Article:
The walk from Challapampa to Yumani takes around 2 and a half hours, and if you add on the detour to the Chincana ruins (you definitely should) you’ll be walking for around 4 and a half hours (allow for more time than that though, you’ll be making plenty of stops to admire the views). If you’re staying in Yumani you can take the 10am boat from the port at the bottom of the hill. It cost us 30 bs, which is weird because some people took the boat all the way from Copacabana to the north of Isla del Sol (an extra hour and a half) and only paid 25 bs; there’s definitely some kind of scam going on with that boat! There are 3 “entry tickets” you’ll have to buy when hiking Isla del Sol from north to south (or south to north) – one for each of the towns that you pass through. All up this will only cost you 30 bs (around $5), so it’s not so bad.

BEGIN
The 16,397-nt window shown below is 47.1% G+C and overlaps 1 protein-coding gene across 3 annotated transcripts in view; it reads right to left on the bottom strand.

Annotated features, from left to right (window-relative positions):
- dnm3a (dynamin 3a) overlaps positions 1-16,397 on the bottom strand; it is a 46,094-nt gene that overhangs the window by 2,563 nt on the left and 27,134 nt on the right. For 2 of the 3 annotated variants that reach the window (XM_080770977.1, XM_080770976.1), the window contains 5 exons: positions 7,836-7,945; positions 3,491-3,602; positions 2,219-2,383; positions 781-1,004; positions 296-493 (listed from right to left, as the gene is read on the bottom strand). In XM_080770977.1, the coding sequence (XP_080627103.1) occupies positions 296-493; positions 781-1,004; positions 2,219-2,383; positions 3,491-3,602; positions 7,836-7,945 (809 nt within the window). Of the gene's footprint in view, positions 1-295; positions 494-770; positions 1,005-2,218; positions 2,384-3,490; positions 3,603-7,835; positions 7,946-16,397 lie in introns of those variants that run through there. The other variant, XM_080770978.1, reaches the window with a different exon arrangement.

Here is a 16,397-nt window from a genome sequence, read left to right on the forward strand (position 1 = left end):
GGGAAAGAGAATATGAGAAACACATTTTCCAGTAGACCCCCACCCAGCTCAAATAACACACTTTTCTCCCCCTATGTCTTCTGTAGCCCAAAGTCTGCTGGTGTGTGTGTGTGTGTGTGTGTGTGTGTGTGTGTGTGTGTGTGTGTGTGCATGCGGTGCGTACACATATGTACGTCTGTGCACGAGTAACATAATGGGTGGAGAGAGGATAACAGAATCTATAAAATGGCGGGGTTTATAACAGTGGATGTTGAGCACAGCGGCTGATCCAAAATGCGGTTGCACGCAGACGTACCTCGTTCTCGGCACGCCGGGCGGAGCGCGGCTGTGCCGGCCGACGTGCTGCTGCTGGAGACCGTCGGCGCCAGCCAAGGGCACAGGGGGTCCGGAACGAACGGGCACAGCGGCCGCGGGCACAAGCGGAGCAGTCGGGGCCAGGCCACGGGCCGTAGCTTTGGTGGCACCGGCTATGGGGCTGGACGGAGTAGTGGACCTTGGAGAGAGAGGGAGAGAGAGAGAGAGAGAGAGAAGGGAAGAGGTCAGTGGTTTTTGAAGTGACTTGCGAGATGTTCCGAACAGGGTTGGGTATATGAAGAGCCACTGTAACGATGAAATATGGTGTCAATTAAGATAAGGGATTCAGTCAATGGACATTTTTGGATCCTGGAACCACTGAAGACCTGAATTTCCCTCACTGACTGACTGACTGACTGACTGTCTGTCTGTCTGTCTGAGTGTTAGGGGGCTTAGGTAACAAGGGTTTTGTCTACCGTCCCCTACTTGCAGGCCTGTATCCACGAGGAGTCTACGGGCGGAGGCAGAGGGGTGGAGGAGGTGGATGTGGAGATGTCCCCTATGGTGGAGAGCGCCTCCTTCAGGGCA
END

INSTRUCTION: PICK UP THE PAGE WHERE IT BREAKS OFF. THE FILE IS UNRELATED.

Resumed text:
Further reading: Check out my post on hiking from village to village on the island of Santorini, Greece — do you think it looks similar?
Hiking Isla del Sol has been one of the highlights of my trip in South America — If you’re travelling to Bolivia make sure you do it. It’s actually pretty close to Cusco and Machu Picchu, so it’s worth the detour if you’re visiting that wonder of the world and you have a few spare days.
Do you think hiking Isla del Sol looks fun? Have you seen similar scenery anywhere else in the world? Let me know!